They always give this advice to aspiring chemists: spread your wings, use the whole palette of the Periodic Table and improvise, because there is likely a lot of unexplored reactivity at the fringes. While this might be true, I sometimes wish we could all take it easy and allow ourselves to appreciate the chemistry of super toxic elements such as thallium, lead, and mercury… While relatively inexpensive, they are all outcasts that are truly offensive from today’s green perspective. Look at the delightful molecule featured below. I was going through a folder of old papers on the ride home and came across this mercurial (no pun intended) aldehyde. My interest in structures of this kind stems from our lab’s quest to expand the scope of metal- and metalloid-containing aldehydes. The crystallographic characterization of the mercury derivative reveals some interesting stereoelectronic features, which result in unusual bond angles. The synthesis of these Hg(II) derivatives comes from the seminal work by Nesmeyanov in the 1960’s. I am positive that there is a ton of interesting chemistry awaiting compounds of this type, yet we will never find out.
Back in 2010, amphoteric aziridine aldehydes allowed us to exercise electrostatic control over macrocycle formation. I do not want to open up the Pandora’s box of less-than-reasonable mechanistic proposals, but the data we have so far suggests that the amphoteric nature of aziridine aldehydes helps establish productive contacts between the termini of the macrocyclization intermediate (see left figure below). We have just disclosed an exciting new process. The reaction allows us to cyclize peptides and seamlessly incorporate oxadiazole rings in the structures of macrocycles (http://www.nature.com/nchem/journal/vaop/ncurrent/full/nchem.2636.html). Dr. Stu Borman of the Chemical and Engineering News had some nice things to say about the reaction (http://cen.acs.org/articles/94/i43/Cyclic-peptides-heterocycles-cell-membrane.html?type=paidArticleContent). I feel indebted to Drs. John Frost and Conor Scully, my co-authors on this particular work. Coincidentally, John just packed his car and drove back to the US this past weekend. He accepted a job at Merck in New Jersey. I envy Merck because they are going to get a stellar researcher with a no-nonsense approach to science. John is a straight shooter, who weighs what he says carefully and is not afraid to voice his opinion. His arguments are lucid and they are always presented with conviction. I have to thank Professor Rudi Fasan of the University of Rochester, John’s PhD advisor, for excellent mentorship.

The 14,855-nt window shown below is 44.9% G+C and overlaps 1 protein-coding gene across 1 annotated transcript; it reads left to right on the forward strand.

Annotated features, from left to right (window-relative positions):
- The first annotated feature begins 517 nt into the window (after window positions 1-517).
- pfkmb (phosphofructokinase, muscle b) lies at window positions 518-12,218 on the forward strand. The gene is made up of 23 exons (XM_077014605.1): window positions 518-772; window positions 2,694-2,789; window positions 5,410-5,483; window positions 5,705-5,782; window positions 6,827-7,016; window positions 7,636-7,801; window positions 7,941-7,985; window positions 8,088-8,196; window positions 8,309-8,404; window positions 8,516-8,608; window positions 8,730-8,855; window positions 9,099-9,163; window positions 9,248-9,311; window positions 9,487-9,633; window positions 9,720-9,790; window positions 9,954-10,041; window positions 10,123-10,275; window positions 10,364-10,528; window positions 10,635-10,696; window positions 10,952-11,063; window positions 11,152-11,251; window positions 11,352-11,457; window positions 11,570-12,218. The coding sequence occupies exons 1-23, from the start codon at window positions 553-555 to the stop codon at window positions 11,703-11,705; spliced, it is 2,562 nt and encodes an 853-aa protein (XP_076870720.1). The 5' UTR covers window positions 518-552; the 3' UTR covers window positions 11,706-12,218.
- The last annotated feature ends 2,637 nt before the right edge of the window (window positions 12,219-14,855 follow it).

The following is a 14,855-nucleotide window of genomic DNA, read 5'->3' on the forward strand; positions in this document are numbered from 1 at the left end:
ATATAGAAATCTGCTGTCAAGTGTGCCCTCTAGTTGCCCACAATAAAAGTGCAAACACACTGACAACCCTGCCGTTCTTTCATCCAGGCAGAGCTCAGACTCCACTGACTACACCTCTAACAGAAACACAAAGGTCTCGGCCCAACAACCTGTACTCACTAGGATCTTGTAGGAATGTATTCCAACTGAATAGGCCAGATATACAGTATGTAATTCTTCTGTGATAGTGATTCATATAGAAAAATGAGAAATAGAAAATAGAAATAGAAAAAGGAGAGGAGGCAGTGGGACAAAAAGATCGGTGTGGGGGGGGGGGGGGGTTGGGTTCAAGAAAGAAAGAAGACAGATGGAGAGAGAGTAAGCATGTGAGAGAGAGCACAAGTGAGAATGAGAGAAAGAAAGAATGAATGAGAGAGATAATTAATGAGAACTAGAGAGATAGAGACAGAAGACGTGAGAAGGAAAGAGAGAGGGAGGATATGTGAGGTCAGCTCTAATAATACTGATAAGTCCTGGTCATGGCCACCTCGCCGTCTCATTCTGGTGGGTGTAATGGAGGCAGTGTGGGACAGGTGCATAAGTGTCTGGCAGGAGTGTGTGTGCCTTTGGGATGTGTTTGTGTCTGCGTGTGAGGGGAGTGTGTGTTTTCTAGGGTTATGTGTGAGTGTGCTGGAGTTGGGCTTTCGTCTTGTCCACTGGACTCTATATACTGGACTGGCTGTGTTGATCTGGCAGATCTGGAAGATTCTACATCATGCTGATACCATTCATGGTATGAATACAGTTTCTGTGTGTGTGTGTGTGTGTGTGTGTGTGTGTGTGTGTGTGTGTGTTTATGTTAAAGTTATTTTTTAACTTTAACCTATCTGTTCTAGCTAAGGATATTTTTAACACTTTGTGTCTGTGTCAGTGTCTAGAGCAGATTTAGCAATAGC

Back to oxadiazole grafts in macrocycles. Ever since we discovered the role of aziridine aldehydes in re-routing the Ugi reaction (http://pubs.acs.org/doi/abs/10.1021/ja910544p), we have been on the lookout for other ways to disrupt the mechanism and forge ring formation. This goal has been elusive for some time and has entailed testing various components, including isocyanides. I am telling you: we’ve tried a lot of them and “Pinc” (our internal acronym which, I suspect, will stick) is what allowed John to develop a robust process to not only make macrocycles but to ensure that they possess favourable cellular membrane permeability. The icing on the cake is a conceptual relationship with our 2010 process in that “Pinc” allows for electrostatic control over ring closure.
With this vignette, I am going to send a special hello to John, who will be missed. This area of research is now in the hands of Solomon Appavoo, a first year graduate student in my lab. Let’s see where he takes it.
Did you know that more than 30% of therapeutic agents exert their mode of action by some sort of covalent mechanism? I find this number quite impressive, considering the continuing fear of covalence in the pharmaceutical industry. What is most interesting is that the number quoted includes molecules that were developed to act as covalent inhibitors as well as those (the vast majority) whose mechanism of action was only later determined to be covalent.
My lab has interest in covalent inhibitors and I included this subject in one of my recent 4th year chemistry classes. I realized today that there was one paper I forgot to mention. It is a good one because avibactam’s mechanism of action is unique: the strained urea engages beta-lactamase covalently and is subsequently “resurrected” to its original form. Incidentally, I am not making any strong hints to the origin of the 70% “truly” non-covalent drugs mentioned earlier and I do not want you to think that there are even more covalent inhibitors out there, but you never know.